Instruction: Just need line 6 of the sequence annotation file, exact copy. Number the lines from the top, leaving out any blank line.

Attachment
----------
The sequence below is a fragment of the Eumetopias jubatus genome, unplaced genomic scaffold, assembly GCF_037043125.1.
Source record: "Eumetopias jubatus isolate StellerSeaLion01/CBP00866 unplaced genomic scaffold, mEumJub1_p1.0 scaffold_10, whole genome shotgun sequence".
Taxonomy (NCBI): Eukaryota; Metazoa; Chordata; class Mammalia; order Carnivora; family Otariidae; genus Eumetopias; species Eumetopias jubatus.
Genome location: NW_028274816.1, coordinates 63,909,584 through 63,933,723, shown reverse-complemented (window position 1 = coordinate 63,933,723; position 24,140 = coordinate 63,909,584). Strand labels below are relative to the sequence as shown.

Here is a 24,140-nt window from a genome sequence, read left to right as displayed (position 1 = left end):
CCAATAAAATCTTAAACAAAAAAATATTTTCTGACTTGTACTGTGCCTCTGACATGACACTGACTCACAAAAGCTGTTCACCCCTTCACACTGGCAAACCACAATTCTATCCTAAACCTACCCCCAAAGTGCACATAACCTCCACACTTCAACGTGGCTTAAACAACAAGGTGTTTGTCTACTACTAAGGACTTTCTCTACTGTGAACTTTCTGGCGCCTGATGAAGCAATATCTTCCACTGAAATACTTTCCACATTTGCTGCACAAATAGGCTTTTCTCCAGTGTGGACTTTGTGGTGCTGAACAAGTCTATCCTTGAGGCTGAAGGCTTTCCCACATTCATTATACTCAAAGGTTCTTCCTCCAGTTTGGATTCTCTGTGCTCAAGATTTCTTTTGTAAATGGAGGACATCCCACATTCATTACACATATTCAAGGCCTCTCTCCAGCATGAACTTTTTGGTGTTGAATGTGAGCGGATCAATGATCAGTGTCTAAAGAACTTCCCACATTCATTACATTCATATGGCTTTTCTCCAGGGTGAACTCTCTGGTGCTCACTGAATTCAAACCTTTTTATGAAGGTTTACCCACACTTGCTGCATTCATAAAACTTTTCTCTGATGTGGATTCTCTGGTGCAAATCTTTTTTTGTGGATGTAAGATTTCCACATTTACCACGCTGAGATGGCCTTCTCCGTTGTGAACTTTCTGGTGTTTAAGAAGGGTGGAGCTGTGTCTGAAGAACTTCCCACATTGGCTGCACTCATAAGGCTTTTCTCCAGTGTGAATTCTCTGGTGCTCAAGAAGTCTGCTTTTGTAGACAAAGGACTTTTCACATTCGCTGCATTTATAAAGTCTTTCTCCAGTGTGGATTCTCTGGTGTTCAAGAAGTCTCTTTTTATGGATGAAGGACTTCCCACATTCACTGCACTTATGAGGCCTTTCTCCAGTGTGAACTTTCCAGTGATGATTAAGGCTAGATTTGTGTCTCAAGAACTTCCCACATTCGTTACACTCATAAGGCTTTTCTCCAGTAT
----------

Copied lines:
CCAATAAAATCTTAAACAAAAAAATATTTTCTGACTTGTACTGTGCCTCTGACATGACACTGACTCACAAAAGCTGTTCACCCCTTCACACTGGCAAACCACAATTCTATCCTAAACCTACCCCCAAAGTGCACATAACCTCCACACTTCAACGTGGCTTAAACAACAAGGTGTTTGTCTACTACTAAGGACTTTCTCTACTGTGAACTTTCTGGCGCCTGATGAAGCAATATCTTCCACTGAAATACTTTCCACATTTGCTGCACAAATAGGCTTTTCTCCAGTGTGGACTTTGTGGTGCTGAACAAGTCTATCCTTGAGGCTGAAGGCTTTCCCACATTCATTATACTCAAAGGTTCTTCCTCCAGTTTGGATTCTCTGTGCTCAAGATTTCTTTTGTAAATGGAGGACATCCCACATTCATTACACATATTCAAGGCCTCTCTCCAGCATGAACTTTTTGGTGTTGAATGTGAGCGGATCAATGATCAGTGTCTAAAGAACTTCCCACATTCATTACATTCATATGGCTTTTCTCCAGGGTGAACTCTCTGGTGCTCACTGAATTCAAACCTTTTTATGAAGGTTTACCCACACTTGCTGCATTCATAAAACTTTTCTCTGATGTGGATTCTCTGGTGCAAATCTTTTTTTGTGGATGTAAGATTTCCACATTTACCACGCTGAGATGGCCTTCTCCGTTGTGAACTTTCTGGTGTTTAAGAAGGGTGGAGCTGTGTCTGAAGAACTTCCCACATTGGCTGCACTCATAAGGCTTTTCTCCAGTGTGAATTCTCTGGTGCTCAAGAAGTCTGCTTTTGTAGACAAAGGACTTTTCACATTCGCTGCATTTATAAAGTCTTTCTCCAGTGTGGATTCTCTGGTGTTCAAGAAGTCTCTTTTTATGGATGAAGGACTTCCCACATTCACTGCACTTATGAGGCCTTTCTCCAGTGTGAACTTTCCAGTGATGATTAAGGCTAGATTTGTGTCTCAAGAACTTCCCACATTCGTTACACTCATAAGGCTTTTCTCCAGTAT